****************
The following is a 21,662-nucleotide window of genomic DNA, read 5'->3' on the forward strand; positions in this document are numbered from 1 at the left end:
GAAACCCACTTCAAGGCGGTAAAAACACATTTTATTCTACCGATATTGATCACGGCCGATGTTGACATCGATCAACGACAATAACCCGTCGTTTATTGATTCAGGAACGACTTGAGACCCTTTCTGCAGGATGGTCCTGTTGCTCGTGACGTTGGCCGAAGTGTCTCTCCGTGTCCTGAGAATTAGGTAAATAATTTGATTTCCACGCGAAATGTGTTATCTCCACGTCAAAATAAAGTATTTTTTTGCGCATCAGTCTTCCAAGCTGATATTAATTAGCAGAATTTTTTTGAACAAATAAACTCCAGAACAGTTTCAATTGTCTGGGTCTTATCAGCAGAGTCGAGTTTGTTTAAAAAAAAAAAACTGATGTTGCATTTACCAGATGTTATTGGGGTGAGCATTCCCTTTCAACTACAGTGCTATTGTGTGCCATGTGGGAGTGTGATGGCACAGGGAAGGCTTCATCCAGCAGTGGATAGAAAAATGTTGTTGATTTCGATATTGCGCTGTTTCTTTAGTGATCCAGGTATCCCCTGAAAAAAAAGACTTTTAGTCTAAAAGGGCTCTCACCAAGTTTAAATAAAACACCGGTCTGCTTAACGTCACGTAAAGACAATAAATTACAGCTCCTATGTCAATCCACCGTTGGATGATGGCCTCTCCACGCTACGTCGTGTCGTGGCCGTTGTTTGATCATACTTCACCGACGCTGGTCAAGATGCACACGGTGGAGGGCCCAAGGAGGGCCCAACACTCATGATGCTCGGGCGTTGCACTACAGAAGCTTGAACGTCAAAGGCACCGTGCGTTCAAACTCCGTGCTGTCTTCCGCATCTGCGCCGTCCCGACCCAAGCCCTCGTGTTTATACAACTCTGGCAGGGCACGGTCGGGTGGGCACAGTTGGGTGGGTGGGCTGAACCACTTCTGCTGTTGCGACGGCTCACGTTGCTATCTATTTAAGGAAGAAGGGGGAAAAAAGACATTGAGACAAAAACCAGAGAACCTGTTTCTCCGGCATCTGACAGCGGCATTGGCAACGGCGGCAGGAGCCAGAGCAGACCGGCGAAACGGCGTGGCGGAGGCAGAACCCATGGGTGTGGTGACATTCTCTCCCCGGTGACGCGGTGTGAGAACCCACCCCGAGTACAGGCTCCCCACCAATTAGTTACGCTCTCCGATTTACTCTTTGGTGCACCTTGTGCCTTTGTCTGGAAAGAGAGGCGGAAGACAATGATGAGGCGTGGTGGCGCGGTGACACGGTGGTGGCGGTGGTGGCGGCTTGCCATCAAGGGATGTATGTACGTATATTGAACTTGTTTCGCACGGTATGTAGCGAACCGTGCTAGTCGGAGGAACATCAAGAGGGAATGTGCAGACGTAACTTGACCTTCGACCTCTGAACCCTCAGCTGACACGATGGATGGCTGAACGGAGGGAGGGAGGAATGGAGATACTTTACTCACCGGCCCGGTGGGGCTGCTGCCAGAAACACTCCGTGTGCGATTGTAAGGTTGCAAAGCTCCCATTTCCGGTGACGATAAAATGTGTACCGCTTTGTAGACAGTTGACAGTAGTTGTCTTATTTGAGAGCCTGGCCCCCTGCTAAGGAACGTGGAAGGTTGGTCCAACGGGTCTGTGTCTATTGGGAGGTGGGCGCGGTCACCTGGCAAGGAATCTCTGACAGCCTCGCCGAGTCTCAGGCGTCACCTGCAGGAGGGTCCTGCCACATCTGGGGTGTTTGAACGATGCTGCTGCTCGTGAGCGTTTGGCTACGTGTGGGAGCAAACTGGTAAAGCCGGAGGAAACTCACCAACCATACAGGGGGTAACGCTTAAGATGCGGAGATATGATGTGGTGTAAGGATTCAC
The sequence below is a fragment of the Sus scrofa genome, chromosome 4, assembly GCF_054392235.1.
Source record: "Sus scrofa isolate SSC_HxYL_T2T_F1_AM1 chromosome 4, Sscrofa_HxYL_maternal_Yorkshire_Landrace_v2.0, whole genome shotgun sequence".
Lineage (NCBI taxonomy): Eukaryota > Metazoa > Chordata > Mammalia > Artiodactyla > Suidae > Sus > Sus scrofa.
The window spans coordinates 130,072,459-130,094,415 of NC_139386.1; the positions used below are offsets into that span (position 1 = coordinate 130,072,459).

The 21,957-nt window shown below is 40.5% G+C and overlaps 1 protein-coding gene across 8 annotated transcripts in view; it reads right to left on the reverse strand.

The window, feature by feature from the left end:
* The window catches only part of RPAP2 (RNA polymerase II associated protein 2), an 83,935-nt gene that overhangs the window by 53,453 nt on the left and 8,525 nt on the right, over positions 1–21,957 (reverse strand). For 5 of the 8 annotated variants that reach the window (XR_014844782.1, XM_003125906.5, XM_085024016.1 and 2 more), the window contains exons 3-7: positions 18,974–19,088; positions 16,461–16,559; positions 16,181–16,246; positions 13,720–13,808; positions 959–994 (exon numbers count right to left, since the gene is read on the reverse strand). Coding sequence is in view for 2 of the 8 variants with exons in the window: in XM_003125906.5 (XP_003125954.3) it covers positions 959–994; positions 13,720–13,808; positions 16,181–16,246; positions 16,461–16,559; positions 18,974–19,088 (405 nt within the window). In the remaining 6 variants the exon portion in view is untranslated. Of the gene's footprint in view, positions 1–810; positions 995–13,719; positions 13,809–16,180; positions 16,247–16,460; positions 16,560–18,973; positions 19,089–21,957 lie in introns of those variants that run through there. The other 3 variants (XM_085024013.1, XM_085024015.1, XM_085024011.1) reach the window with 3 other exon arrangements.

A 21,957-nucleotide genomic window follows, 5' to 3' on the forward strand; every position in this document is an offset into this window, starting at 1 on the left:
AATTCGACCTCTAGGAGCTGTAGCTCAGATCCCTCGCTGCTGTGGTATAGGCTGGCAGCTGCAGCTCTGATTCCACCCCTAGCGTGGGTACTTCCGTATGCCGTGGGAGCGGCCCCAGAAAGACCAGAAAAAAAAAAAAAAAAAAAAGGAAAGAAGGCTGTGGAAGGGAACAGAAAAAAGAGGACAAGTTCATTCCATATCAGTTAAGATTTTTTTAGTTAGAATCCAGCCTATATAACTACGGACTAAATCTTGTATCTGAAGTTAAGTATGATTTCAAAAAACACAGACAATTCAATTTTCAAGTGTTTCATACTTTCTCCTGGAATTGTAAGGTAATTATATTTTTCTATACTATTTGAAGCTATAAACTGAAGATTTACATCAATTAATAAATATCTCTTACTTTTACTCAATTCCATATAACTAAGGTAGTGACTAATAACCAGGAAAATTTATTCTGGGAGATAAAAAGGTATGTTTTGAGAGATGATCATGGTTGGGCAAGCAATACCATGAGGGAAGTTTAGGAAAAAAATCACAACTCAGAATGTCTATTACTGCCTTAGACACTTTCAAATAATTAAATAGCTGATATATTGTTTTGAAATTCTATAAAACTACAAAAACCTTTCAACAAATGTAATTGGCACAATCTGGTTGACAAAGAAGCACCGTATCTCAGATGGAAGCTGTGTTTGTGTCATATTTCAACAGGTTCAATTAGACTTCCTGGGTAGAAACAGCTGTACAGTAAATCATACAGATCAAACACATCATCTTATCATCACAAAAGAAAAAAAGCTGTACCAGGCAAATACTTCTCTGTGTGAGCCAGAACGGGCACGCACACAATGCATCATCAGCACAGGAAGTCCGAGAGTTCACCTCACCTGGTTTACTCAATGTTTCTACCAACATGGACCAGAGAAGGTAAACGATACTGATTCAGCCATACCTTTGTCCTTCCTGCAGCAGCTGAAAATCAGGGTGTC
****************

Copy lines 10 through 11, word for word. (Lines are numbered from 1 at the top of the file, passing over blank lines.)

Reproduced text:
A 21,957-nucleotide genomic window follows, 5' to 3' on the forward strand; every position in this document is an offset into this window, starting at 1 on the left:
AATTCGACCTCTAGGAGCTGTAGCTCAGATCCCTCGCTGCTGTGGTATAGGCTGGCAGCTGCAGCTCTGATTCCACCCCTAGCGTGGGTACTTCCGTATGCCGTGGGAGCGGCCCCAGAAAGACCAGAAAAAAAAAAAAAAAAAAAAGGAAAGAAGGCTGTGGAAGGGAACAGAAAAAAGAGGACAAGTTCATTCCATATCAGTTAAGATTTTTTTAGTTAGAATCCAGCCTATATAACTACGGACTAAATCTTGTATCTGAAGTTAAGTATGATTTCAAAAAACACAGACAATTCAATTTTCAAGTGTTTCATACTTTCTCCTGGAATTGTAAGGTAATTATATTTTTCTATACTATTTGAAGCTATAAACTGAAGATTTACATCAATTAATAAATATCTCTTACTTTTACTCAATTCCATATAACTAAGGTAGTGACTAATAACCAGGAAAATTTATTCTGGGAGATAAAAAGGTATGTTTTGAGAGATGATCATGGTTGGGCAAGCAATACCATGAGGGAAGTTTAGGAAAAAAATCACAACTCAGAATGTCTATTACTGCCTTAGACACTTTCAAATAATTAAATAGCTGATATATTGTTTTGAAATTCTATAAAACTACAAAAACCTTTCAACAAATGTAATTGGCACAATCTGGTTGACAAAGAAGCACCGTATCTCAGATGGAAGCTGTGTTTGTGTCATATTTCAACAGGTTCAATTAGACTTCCTGGGTAGAAACAGCTGTACAGTAAATCATACAGATCAAACACATCATCTTATCATCACAAAAGAAAAAAAGCTGTACCAGGCAAATACTTCTCTGTGTGAGCCAGAACGGGCACGCACACAATGCATCATCAGCACAGGAAGTCCGAGAGTTCACCTCACCTGGTTTACTCAATGTTTCTACCAACATGGACCAGAGAAGGTAAACGATACTGATTCAGCCATACCTTTGTCCTTCCTGCAGCAGCTGAAAATCAGGGTGTC